France wants Google's Street View data

July 31, 2012 at 6:04 PM

MOUNTAIN VIEW, Calif., July 31 (UPI) -- Google must hand over recently discovered WiFi data harvested in France by its Street View cars, French data protection authorities said.

In 2011, the CNIL (Commission nationale de l'informatique et des liberts), fined Google $123,000 over the collection of personal data, including passwords and the content of electronic messages, from home and other WiFi networks by Google's Street View cars as they circulated collecting photos for the company's mapping service.

Google was supposed to have destroyed the information, but said it discovered after a manual Street View disk inventory this month some of the data remained in its possession, ZDNet reported Tuesday.

CNIL said it was reopening its investigation into the company following the discovery of the data.

Google also notified the British data watchdog agency, the Information Commissioner's Office, that it still possessed data relating to British WiFi networks and requested it be allowed to delete the data in question, a request refused by the ICO.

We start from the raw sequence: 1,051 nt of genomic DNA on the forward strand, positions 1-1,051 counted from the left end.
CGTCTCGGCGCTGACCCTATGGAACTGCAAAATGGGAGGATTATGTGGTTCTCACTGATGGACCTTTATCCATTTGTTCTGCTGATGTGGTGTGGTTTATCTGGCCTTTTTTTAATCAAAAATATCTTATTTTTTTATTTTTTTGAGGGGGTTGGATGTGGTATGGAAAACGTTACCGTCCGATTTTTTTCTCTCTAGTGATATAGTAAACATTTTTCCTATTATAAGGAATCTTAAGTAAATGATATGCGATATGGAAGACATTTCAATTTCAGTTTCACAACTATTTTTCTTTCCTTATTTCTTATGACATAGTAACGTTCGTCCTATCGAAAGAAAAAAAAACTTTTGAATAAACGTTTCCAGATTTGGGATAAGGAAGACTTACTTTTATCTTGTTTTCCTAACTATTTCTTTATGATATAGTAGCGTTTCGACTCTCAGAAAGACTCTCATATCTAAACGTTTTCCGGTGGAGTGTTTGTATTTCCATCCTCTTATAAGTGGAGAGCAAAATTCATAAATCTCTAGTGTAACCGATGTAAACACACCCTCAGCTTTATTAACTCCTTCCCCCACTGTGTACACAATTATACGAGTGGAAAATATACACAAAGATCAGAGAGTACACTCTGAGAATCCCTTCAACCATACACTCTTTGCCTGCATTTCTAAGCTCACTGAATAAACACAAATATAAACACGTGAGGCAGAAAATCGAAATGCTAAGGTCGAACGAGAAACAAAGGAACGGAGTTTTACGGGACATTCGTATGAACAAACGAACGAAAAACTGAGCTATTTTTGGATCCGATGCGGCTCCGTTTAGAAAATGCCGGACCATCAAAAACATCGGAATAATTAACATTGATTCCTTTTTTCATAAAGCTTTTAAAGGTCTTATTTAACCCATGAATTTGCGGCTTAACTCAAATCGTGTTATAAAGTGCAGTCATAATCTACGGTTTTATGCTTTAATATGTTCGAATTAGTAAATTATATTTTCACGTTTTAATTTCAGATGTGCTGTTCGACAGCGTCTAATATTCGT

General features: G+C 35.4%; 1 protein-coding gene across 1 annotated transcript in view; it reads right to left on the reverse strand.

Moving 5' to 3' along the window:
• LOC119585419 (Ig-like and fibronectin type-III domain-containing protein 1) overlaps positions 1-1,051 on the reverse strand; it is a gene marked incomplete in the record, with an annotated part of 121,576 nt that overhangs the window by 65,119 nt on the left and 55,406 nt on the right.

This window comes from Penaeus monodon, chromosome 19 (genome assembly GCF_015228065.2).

"Like its British counterpart, the CNIL has asked Google to make the data in question available, and to keep it secure for the duration of all necessary investigations," the French authority said in a statement.

Related UPI Stories
Latest Headlines
Trending Stories
Vatican: Pope's meeting with Kim Davis not a show of support
Potential male contraceptive found in study with mice
Cancer and height are linked, new study shows
Hacker may have exposed data of 15 million T-Mobile customers
Education Secretary Arne Duncan to step down in December